Course Hero. "The Canterbury Tales Study Guide." Course Hero. 25 Aug. 2016. Web. 6 June 2020. <https://www.coursehero.com/lit/The-Canterbury-Tales/>.
Course Hero. (2016, August 25). The Canterbury Tales Study Guide. In Course Hero. Retrieved June 6, 2020, from https://www.coursehero.com/lit/The-Canterbury-Tales/
(Course Hero, 2016)
Course Hero. "The Canterbury Tales Study Guide." August 25, 2016. Accessed June 6, 2020. https://www.coursehero.com/lit/The-Canterbury-Tales/.
Course Hero, "The Canterbury Tales Study Guide," August 25, 2016, accessed June 6, 2020, https://www.coursehero.com/lit/The-Canterbury-Tales/.
Course Hero's video study guide provides in-depth summary and analysis of The Pardoner's Prologue and Tale from Geoffrey Chaucer's collection of stories The Canterbury Tales.
Before he begins his story, the Pardoner describes his preaching methods. He says frankly that he puts on quite a show, and all for the purpose of manipulating people to give money rather than any true concern for their souls. He uses the same text each time and preaches often about avarice—the sin of greed—while living a very greedy and selfish life. After describing how corrupt he is, he reassures the company that he is still able to tell a moral tale: "For though I am a wholly vicious man/Don't think I can't tell moral tales."
He begins his tale by introducing the characters and setting: In Flanders, there lived a company of young men given to every kind of vice, including gluttony and drunkenness. Having introduced them, he launches into a tirade against gluttony, saying it is the main cause of human grief and misery. He supports this claim with several examples from the Bible and from history. This leads to similar warnings against gambling, lying, and swearing in God's name.
Now the Pardoner gets back to his story. The three young men are drinking in a tavern when they notice a coffin go by. They learn from the tavern boy that the dead man is someone they used to know and that he had been stabbed in the heart by a thief named Death. The boy mentions that this same thief has killed many people in the present plague and warns them to be ready to face Death if they should meet him. Another man adds that this thief likely lives in a nearby town. The three young men decide to pursue the thief and kill him. In their "drunken rage," they start out.
On the way they meet an old man who says he has lived a long time because Death will not take him. The young men think the man knows Death's whereabouts, so they threaten him. Eventually the old man directs them to a tree in a nearby grove.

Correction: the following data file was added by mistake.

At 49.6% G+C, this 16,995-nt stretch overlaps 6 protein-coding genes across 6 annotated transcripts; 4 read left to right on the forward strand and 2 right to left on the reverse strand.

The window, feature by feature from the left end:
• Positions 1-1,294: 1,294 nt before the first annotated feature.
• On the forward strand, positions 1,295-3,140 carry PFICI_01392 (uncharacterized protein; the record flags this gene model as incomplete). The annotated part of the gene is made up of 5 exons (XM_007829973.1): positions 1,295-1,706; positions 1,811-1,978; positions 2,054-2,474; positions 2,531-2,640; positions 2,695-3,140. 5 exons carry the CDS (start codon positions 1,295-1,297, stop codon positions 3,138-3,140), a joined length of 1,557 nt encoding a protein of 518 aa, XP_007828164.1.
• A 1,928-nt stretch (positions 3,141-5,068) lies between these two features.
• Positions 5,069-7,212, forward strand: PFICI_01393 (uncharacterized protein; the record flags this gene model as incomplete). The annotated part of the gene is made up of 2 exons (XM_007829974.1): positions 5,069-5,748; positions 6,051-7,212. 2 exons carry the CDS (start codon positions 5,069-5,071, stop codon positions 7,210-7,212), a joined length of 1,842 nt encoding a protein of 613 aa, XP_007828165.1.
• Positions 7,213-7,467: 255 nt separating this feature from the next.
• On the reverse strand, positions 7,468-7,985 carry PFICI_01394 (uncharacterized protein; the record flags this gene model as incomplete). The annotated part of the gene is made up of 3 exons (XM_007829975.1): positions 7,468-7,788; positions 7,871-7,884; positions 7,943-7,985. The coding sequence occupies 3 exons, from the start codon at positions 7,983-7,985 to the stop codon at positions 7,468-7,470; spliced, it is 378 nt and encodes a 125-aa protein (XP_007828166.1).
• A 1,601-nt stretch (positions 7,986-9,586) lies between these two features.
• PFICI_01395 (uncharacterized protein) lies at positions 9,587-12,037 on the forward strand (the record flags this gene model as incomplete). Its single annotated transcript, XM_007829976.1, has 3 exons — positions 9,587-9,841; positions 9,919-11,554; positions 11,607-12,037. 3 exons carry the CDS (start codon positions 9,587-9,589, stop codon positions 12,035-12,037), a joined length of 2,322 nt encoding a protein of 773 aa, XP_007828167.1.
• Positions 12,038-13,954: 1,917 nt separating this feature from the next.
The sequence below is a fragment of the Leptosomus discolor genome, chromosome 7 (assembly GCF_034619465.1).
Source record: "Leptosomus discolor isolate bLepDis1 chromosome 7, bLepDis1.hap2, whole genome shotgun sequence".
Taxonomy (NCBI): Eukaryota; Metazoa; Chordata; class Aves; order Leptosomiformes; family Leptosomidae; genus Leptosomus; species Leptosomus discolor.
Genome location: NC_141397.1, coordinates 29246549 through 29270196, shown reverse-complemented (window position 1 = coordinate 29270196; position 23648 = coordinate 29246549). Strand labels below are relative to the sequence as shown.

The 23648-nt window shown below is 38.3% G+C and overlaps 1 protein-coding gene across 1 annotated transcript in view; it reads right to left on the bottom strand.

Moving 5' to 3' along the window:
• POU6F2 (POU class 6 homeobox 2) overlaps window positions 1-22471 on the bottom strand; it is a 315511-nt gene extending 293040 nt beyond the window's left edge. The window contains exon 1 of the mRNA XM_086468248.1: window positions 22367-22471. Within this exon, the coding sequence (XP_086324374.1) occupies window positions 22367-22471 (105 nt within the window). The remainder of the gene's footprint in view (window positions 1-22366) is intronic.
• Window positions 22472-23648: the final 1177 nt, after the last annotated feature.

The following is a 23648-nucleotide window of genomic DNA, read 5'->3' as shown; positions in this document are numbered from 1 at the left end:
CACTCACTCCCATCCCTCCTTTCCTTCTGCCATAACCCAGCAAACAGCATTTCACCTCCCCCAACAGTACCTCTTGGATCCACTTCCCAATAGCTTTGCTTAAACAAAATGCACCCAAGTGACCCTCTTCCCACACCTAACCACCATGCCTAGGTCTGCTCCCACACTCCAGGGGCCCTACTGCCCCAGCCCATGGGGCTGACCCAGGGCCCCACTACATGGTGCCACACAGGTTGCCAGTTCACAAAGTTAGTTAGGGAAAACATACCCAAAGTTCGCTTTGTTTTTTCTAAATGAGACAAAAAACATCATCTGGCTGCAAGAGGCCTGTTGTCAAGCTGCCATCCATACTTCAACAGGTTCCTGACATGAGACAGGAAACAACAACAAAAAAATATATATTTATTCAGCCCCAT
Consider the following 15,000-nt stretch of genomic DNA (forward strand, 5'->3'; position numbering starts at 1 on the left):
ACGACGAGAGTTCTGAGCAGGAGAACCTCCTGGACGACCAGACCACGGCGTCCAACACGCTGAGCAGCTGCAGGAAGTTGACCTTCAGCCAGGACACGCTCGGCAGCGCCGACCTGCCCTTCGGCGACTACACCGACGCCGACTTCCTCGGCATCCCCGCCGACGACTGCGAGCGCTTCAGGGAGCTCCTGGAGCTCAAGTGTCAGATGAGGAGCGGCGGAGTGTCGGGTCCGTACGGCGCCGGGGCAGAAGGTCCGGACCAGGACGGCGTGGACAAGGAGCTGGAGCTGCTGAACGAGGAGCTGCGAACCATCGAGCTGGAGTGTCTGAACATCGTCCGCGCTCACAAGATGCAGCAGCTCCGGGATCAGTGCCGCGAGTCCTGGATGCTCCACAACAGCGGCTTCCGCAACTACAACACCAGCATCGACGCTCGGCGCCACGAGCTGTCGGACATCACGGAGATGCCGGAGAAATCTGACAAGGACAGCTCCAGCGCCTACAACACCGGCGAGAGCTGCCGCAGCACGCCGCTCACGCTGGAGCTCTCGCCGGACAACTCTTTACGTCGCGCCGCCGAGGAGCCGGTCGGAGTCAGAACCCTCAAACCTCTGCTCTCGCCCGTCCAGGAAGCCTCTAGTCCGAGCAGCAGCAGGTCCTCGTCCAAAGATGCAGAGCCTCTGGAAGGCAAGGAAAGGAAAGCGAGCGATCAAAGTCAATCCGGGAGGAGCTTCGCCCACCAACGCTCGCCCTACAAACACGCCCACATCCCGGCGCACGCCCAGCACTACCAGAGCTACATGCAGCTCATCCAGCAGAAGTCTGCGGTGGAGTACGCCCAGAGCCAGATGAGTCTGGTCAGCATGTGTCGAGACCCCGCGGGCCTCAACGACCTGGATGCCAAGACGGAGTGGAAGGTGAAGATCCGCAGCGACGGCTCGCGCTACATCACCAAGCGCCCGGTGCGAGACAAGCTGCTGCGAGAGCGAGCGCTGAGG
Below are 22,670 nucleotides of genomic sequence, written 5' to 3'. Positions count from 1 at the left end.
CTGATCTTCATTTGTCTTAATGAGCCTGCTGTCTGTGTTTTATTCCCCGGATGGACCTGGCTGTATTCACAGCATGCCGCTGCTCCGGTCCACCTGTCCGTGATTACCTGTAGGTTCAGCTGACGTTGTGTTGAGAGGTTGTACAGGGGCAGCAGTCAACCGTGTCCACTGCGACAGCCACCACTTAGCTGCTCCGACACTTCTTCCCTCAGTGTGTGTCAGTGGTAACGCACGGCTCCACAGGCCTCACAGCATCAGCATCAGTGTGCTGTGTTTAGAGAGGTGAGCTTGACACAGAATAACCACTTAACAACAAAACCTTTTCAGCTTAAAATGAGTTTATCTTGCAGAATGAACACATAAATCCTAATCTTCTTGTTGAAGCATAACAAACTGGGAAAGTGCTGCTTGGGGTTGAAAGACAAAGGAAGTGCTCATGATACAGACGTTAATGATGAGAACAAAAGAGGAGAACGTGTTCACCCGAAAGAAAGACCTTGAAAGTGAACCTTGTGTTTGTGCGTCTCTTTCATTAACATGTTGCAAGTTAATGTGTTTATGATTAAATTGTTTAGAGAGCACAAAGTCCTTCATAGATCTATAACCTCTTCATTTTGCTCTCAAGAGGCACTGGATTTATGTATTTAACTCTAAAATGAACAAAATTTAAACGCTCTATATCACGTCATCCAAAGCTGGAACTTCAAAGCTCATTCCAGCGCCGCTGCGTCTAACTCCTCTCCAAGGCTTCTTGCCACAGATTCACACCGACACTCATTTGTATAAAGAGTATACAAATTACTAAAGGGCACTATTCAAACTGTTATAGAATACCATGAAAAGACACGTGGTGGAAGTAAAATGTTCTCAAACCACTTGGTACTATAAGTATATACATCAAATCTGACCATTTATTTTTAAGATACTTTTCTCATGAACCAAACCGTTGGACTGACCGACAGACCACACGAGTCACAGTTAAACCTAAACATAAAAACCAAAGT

They find the tree but become distracted by coins beneath it. They believe that Fortune has given them a treasure and decide to wait until it is dark to sneak away with it. They draw lots to see who will go get food and wine for them while they wait, and the task falls to the youngest of the three. While he is away, the other two conspire to kill him and take the money for themselves. The younger man has a similar idea and poisons two bottles of wine, intending to give it to the others. When he gets back they kill him; but then, drinking the poisoned wine, they also die.
The Pardoner is very conscious of himself as storyteller. Before he begins his story, he gives a surprising amount of information regarding his own preaching style. Most of this information is rather unflattering, as he describes the various ways he manipulates people into giving him money. Yet he clearly sees himself as a wordsmith capable of influencing his listeners through his language.
He then gives the listeners a taste of his preaching. The story of the three young men is embedded within this sermon as a sort of sermon illustration, or exemplum. He prefaces this tale by saying it is a story he would "often preach when out for winning" (in other words, motivated by greed, he would preach about the folly of greed). He ends the story by saying, "That, sirs, is how I preach," and then he attempts to make money off the pilgrims. The Pardoner's tale is integral to understanding his character and his stated goals, emphasizing the connection between story and storyteller that is an overall theme of The Canterbury Tales.
The lessons of the embedded story itself are fairly clear: Sinful behavior—gluttony, drunkenness, greed, murder—ultimately results in death; its moral is "You reap what you sow." The men's goal of setting out to destroy Death is tantamount to blasphemy, as the men presume to equate their own power with that of God.
Questions surround the role of the old man in this story. Chaucer could have written the story without this mysterious character because his effect on the plot is fairly minimal and could have been accomplished other ways. So why is he there at all? One explanation may be that the old man's literal quest for Death highlights the young men's foolishness in their quest for Death, whom they envision as a human thief and murderer, not as each man's inevitable fate. Another explanation may be that the Black Plague, which raged at the time the story was written, was known for its tendency to kill the young and healthy while the old and frail lingered on. Yet another explanation is that the young men's disrespect for old age further condemns them.